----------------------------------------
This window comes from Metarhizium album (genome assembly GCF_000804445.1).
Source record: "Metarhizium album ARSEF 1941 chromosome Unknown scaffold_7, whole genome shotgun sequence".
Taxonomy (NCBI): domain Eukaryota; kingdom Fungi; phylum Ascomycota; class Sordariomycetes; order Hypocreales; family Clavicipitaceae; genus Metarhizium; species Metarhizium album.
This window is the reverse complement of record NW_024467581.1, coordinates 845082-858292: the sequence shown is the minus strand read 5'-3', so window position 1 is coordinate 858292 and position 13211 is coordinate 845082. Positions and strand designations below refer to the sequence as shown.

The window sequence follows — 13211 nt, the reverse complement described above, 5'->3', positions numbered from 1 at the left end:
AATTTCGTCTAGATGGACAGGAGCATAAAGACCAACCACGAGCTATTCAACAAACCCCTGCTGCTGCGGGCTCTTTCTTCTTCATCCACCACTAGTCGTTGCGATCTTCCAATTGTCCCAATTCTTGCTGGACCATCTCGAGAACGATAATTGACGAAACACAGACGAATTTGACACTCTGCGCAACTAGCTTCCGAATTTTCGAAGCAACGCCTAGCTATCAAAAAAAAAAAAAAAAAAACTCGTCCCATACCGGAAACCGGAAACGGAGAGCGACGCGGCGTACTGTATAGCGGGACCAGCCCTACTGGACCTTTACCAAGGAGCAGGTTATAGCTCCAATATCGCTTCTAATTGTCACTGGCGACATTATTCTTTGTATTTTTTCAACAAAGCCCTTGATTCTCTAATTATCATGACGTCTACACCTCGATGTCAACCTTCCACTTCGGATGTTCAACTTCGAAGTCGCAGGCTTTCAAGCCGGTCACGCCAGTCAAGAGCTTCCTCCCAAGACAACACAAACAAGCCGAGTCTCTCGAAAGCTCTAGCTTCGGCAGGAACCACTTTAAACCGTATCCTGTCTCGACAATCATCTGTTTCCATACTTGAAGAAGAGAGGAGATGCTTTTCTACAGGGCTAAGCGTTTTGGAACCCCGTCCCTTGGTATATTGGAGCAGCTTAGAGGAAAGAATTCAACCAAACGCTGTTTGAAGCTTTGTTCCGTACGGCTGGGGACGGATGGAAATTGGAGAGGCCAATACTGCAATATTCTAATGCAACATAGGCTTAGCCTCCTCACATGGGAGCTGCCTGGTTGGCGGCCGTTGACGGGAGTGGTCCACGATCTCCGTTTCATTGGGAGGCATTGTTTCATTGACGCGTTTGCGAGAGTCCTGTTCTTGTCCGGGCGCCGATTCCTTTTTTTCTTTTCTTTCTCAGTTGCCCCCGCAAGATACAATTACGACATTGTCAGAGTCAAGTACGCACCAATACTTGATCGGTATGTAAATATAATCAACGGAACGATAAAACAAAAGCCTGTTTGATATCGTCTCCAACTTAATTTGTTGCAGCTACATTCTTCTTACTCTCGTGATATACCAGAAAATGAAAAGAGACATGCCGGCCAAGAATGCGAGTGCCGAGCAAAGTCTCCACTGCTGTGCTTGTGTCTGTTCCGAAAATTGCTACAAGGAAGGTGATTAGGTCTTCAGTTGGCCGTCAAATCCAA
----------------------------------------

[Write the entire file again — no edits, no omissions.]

This window comes from Metarhizium album (genome assembly GCF_000804445.1).
Source record: "Metarhizium album ARSEF 1941 chromosome Unknown scaffold_7, whole genome shotgun sequence".
Taxonomy (NCBI): domain Eukaryota; kingdom Fungi; phylum Ascomycota; class Sordariomycetes; order Hypocreales; family Clavicipitaceae; genus Metarhizium; species Metarhizium album.
This window is the reverse complement of record NW_024467581.1, coordinates 845082-858292: the sequence shown is the minus strand read 5'-3', so window position 1 is coordinate 858292 and position 13211 is coordinate 845082. Positions and strand designations below refer to the sequence as shown.

The window sequence follows — 13211 nt, the reverse complement described above, 5'->3', positions numbered from 1 at the left end:
AATTTCGTCTAGATGGACAGGAGCATAAAGACCAACCACGAGCTATTCAACAAACCCCTGCTGCTGCGGGCTCTTTCTTCTTCATCCACCACTAGTCGTTGCGATCTTCCAATTGTCCCAATTCTTGCTGGACCATCTCGAGAACGATAATTGACGAAACACAGACGAATTTGACACTCTGCGCAACTAGCTTCCGAATTTTCGAAGCAACGCCTAGCTATCAAAAAAAAAAAAAAAAAAACTCGTCCCATACCGGAAACCGGAAACGGAGAGCGACGCGGCGTACTGTATAGCGGGACCAGCCCTACTGGACCTTTACCAAGGAGCAGGTTATAGCTCCAATATCGCTTCTAATTGTCACTGGCGACATTATTCTTTGTATTTTTTCAACAAAGCCCTTGATTCTCTAATTATCATGACGTCTACACCTCGATGTCAACCTTCCACTTCGGATGTTCAACTTCGAAGTCGCAGGCTTTCAAGCCGGTCACGCCAGTCAAGAGCTTCCTCCCAAGACAACACAAACAAGCCGAGTCTCTCGAAAGCTCTAGCTTCGGCAGGAACCACTTTAAACCGTATCCTGTCTCGACAATCATCTGTTTCCATACTTGAAGAAGAGAGGAGATGCTTTTCTACAGGGCTAAGCGTTTTGGAACCCCGTCCCTTGGTATATTGGAGCAGCTTAGAGGAAAGAATTCAACCAAACGCTGTTTGAAGCTTTGTTCCGTACGGCTGGGGACGGATGGAAATTGGAGAGGCCAATACTGCAATATTCTAATGCAACATAGGCTTAGCCTCCTCACATGGGAGCTGCCTGGTTGGCGGCCGTTGACGGGAGTGGTCCACGATCTCCGTTTCATTGGGAGGCATTGTTTCATTGACGCGTTTGCGAGAGTCCTGTTCTTGTCCGGGCGCCGATTCCTTTTTTTCTTTTCTTTCTCAGTTGCCCCCGCAAGATACAATTACGACATTGTCAGAGTCAAGTACGCACCAATACTTGATCGGTATGTAAATATAATCAACGGAACGATAAAACAAAAGCCTGTTTGATATCGTCTCCAACTTAATTTGTTGCAGCTACATTCTTCTTACTCTCGTGATATACCAGAAAATGAAAAGAGACATGCCGGCCAAGAATGCGAGTGCCGAGCAAAGTCTCCACTGCTGTGCTTGTGTCTGTTCCGAAAATTGCTACAAGGAAGGTGATTAGGTCTTCAGTTGGCCGTCAAATCCAA